THE CARDIAC CYCLE
I. General Principles.
A. Contraction of the myocardium generates
pressure changes which result in the orderly
movement of blood.
B. Blood flows from an area of high pressure
to an area of low pressure, unless flow
is blocked by a valve.
C. Events on the right and left sides of the
heart are the same, but pressures are lower on
A. Systole = Period of ventricular contraction.
B. Diastole = Period of ventricular relaxation.
diastole is longer than systole.
III. Events of the Cardiac Cycle.
1. Both atria and ventricles are relaxed.
2. AV valves are open.
3. Semilunar valves are closed.
4. Blood is flowing from veins into atria and into ventricles. Passive filling.
NOTE: About 80% of ventricular filling occurs at rest, before the atria contract.
B. Late diastole.
1. Wave of depolarization
begins at SA node, spreads across both atria.
P-wave of the ECG.
2. Atria contract. This increases the pressure in the atria.
3. More blood
4. End-diastolic volume = Volume of blood in each ventricle at the end of diastole.
NOTE: This is when the ventricular volume is greatest.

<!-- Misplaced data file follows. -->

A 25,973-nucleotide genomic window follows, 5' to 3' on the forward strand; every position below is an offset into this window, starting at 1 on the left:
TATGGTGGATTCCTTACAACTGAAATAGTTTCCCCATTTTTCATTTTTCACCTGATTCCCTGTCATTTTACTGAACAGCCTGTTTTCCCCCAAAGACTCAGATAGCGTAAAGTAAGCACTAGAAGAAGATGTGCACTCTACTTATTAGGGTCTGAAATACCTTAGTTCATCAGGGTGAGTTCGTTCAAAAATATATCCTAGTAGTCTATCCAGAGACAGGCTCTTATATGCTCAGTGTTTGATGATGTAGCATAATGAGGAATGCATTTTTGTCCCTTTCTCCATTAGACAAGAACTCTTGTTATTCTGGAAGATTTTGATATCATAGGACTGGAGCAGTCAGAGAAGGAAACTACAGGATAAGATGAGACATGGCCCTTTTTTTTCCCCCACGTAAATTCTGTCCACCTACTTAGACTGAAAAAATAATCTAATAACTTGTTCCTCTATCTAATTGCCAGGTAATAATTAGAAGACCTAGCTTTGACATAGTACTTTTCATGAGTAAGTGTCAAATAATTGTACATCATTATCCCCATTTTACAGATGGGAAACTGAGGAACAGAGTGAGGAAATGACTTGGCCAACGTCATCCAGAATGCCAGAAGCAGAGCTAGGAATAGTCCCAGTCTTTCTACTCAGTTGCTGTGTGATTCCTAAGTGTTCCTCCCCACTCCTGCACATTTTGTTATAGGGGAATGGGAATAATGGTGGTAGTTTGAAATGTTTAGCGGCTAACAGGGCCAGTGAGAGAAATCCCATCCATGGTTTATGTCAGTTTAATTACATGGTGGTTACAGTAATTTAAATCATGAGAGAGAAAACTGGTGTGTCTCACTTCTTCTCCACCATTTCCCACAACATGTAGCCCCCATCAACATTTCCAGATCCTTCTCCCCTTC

5. Arterial blood pressure is lowest. Diastolic blood pressure = 80 mmHg.
6. Wave of depolarization reaches AV node.
1. Action potential
is conducted through AV node, down bundle of His, across both
ventricles -- ventricular depolarization. QRS-complex of the ECG.
contract. This increases the pressure in the ventricles above the
in the atria.
3. AV valves close, preventing backflow into atria -- first heart sound ("lub").
4. Semilunar valves open.
5. About 2/3
of blood in the ventricles is ejected into arteries.
Stroke volume = Volume of blood ejected from each ventricle in a single beat.
6. Arterial blood
pressure rises to its highest point.
Systolic blood pressure = 120 mmHg.
D. Early diastole.
1. Ventricular repolarization. T-wave of the ECG.
2. Ventricles relax.
3. Ventricular pressure falls below arterial BP.
4. Semilunar valves close -- second heart sound ("dub").
5. AV valves open.
begin to fill because ventricular pressure is lower than atrial pressure.
This returns us to mid-diastole,
Return to Top of Page